UNDOF mans more than 40 outposts and patrols an 80-kilometer long, 10-km. wide buffer zone running from Lebanon to Jordan. This zone splits the Golan Heights between Israel and Syria, with the Israeli border known as “Line Alpha” – the original armistice line – and the Syrian border known as “Line Bravo.”

Consisting of three battalions, UNDOF is comprised by Japanese, Polish, Austrian, Indian and Filipino soldiers. The commanding officer is Major-General Natalio C. Ecarma from the Philippines, who was appointed to the post by UN Secretary-General Ban Ki-Moon on February 1.

UNDOF also maintains “areas of limitation” – some running 35-km. deep into Israel and Syria – in which the two countries are only allowed to deploy agreed-upon numbers of troops and weaponry. Ecarma and his men conduct periodic inspections within these areas and go base-to-base counting the number of tanks, soldiers and weapons each side has amassed.

Today, the Israeli side of the crossing sits directly on Line Alpha and consists of a few small, dilapidated structures which are occupied by soldiers and customs officers. Fifty meters beyond this, and past a yellow gate – which is opened and closed by a soldier from the Military Police – is the UNDOF side of the crossing. Another 50 meters down the road is already the Syrian side.

FOLLOWING ITS establishment, the crossing was used strictly by UNDOF officers, dozens of whom cross through daily, transferring supplies, vehicles and sometimes ammunition. But in recent years, the crossing has taken on a humanitarian role, helping the Druse population in the Israeli Golan Heights.

“The crossing was created to provide a service for the UN officers,” explains Col. Eshkol Shukran, commander of the IDF’s Golan Brigade, which is responsible for Israel’s border with Syria, including the Quneitra crossing.

A native of northern Israel, Shukran has held several posts in the IDF that focus on Hizbullah and Syria. He grew up in the Golani Brigade and climbed the ranks, serving in the Second Lebanon War in 2006 as deputy commander of Brigade 769, which was responsible for the eastern sector of southern Lebanon, including Mount Dov.

In early 2009 he was appointed commander of the Golan Brigade, a position which he says requires a high degree of vigilance and restraint.

“The crossing is important since it helps Israel provide for the humanitarian needs of its citizens,” he explains.

The best example is the transfer of apples to Syria, an initiative that began in 2004.

Following complaints by Druse farmers that the Israeli market was already flooded with domestically-grown apples, the Israeli Agriculture Ministry decided to allow the sale of apples to Syria, a move that has enabled Druse farmers to successfully sell their produce, which would otherwise go to waste at stands throughout the North.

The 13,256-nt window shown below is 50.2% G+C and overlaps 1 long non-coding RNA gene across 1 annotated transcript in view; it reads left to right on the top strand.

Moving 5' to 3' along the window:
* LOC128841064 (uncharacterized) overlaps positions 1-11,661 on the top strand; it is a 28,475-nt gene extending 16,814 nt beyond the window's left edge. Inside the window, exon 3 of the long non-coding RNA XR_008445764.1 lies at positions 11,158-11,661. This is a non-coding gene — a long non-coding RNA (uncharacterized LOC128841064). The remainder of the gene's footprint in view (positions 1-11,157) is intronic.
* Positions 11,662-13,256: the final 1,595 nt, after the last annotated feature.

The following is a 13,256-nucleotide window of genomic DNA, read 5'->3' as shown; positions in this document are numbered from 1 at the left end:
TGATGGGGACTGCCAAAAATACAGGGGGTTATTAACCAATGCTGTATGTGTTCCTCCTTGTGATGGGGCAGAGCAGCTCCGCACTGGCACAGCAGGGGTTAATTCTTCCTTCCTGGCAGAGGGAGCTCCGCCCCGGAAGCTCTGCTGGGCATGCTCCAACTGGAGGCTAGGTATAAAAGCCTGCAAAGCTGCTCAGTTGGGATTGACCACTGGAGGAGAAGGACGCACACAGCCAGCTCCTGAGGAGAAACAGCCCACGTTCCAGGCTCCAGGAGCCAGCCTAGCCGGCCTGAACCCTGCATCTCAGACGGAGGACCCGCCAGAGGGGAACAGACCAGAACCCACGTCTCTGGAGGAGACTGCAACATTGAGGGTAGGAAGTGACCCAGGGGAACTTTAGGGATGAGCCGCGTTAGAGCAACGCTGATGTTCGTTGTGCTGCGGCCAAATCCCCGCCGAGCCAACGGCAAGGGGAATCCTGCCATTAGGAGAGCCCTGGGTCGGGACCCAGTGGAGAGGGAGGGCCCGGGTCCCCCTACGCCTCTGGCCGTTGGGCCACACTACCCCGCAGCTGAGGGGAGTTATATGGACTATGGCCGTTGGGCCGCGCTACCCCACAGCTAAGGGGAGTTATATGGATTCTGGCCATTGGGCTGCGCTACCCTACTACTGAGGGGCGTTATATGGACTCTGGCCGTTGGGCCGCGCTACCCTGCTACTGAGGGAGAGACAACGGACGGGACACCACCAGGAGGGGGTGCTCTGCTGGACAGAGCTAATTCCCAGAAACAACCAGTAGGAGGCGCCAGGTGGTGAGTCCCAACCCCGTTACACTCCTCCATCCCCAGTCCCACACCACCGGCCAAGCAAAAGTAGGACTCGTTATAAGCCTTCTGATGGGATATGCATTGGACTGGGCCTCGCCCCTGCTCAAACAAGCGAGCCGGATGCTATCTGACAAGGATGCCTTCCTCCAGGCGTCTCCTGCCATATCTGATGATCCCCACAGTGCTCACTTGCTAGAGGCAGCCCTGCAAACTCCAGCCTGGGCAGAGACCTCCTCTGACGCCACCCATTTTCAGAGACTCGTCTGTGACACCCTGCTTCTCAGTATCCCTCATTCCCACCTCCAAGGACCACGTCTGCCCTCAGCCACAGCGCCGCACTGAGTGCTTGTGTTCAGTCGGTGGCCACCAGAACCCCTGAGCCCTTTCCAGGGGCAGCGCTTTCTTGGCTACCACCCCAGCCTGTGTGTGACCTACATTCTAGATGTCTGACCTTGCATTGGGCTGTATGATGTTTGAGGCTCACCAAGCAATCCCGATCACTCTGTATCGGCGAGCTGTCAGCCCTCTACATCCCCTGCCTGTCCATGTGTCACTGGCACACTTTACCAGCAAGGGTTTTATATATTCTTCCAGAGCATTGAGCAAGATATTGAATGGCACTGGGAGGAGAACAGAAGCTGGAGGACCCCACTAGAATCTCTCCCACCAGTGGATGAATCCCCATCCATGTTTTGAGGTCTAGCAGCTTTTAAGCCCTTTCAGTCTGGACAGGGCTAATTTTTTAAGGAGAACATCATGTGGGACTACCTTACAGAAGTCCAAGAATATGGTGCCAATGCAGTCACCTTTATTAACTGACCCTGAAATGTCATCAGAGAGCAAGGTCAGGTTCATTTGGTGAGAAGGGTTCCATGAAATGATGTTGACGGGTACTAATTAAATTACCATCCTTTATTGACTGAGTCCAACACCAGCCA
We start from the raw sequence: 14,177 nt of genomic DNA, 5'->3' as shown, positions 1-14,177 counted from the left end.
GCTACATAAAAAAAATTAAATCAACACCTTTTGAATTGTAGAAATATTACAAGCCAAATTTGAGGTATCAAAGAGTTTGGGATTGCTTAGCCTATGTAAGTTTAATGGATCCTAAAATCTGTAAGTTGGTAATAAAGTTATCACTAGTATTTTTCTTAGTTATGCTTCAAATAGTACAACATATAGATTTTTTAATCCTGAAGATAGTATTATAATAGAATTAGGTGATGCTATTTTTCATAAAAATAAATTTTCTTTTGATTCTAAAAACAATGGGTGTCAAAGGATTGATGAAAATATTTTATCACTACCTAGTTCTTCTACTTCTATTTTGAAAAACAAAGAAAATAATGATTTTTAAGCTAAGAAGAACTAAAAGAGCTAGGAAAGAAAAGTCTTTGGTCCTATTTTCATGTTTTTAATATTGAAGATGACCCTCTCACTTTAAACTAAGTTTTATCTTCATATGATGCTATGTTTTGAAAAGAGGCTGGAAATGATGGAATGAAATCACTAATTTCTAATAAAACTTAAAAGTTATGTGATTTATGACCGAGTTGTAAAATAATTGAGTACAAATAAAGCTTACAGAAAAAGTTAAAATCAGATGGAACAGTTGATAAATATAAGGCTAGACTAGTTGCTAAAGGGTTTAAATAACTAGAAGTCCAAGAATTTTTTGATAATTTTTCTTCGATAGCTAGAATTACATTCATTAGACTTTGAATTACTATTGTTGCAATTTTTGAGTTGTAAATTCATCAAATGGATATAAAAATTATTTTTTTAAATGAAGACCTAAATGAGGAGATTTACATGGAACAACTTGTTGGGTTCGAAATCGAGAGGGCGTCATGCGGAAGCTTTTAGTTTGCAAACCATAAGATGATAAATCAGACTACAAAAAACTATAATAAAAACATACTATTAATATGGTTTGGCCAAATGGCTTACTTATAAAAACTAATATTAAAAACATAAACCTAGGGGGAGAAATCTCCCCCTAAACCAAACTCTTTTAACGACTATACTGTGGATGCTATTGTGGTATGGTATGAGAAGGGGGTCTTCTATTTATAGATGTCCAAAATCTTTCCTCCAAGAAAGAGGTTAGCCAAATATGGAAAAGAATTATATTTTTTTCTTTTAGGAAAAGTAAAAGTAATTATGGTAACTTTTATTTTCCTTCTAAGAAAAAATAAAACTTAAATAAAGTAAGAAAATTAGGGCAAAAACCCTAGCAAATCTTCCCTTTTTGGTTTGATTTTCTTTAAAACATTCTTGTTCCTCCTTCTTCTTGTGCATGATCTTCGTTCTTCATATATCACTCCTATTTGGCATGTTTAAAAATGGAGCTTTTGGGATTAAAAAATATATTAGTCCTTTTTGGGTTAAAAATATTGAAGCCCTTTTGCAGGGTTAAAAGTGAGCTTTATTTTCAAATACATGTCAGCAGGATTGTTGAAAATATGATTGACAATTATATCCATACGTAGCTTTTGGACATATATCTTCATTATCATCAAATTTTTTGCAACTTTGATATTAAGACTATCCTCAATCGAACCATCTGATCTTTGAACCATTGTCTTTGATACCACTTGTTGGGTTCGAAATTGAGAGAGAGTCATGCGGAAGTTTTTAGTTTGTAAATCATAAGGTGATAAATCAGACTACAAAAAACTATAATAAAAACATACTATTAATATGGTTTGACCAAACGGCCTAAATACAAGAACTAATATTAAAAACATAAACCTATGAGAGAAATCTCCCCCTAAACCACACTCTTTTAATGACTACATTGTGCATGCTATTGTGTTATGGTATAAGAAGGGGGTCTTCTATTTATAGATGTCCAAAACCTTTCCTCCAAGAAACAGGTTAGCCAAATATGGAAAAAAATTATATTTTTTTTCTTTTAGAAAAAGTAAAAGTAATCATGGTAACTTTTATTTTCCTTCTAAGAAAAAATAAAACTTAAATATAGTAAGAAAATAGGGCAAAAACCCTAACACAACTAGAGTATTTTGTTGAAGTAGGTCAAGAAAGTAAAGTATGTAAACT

In addition, the farmers can sell their apples at a higher price, since the Syrian market is less competitive; and, Syria is able to show its loyalty to the Druse, many of whom still hold onto their Syrian citizenship.

IN 2009, a cumulative 18,000 UN cars, 700 students, 43,000 UN soldiers and 550 Druse sheikhs crossed through Quneitra.

Responsible for coordinating all of these crossings is Maj. Uzi Maor, the IDF’s liaison officer at the Quneitra crossing. A former military intelligence officer, Maor says that his job mostly entails “coordinating different interests” – Israeli, UN and Syrian.

“Our job is to find mutual interests and to work to advance them,” he says.

This has not always been easy considering that Syria believes Israel is illegally occupying the Golan Heights and as a result refuses to meet with Israeli officers in face-to-face meetings like the ones UNIFIL – the UN force in Lebanon – holds every month in Naquora between the IDF and the Lebanese Armed Forces.

Nevertheless, except for the occasional incident, Israel’s border with Syria is the quietest of all its borders, though drug smuggling has become a growing problem. Last year, the IDF confiscated several dozen kilograms of heroin along the border.

The last terror-related incident along the border occurred in January 2009, on the sidelines of Operation Cast Lead in the Gaza Strip, when a Syrian military officer suddenly opened fire on an IDF patrol. No one was hurt in the shooting and the IDF returned fire.

But despite the seemingly open border crossing, relations between Israel and Syria are far from peaceful, and defense officials in Israel regularly warn of Syrian President Bashar Assad’s membership in the so-called Iranian-led “axis of evil.” Syria is the main supplier of weaponry to Hizbullah and is home to top Hamas and Islamic Jihad terrorists.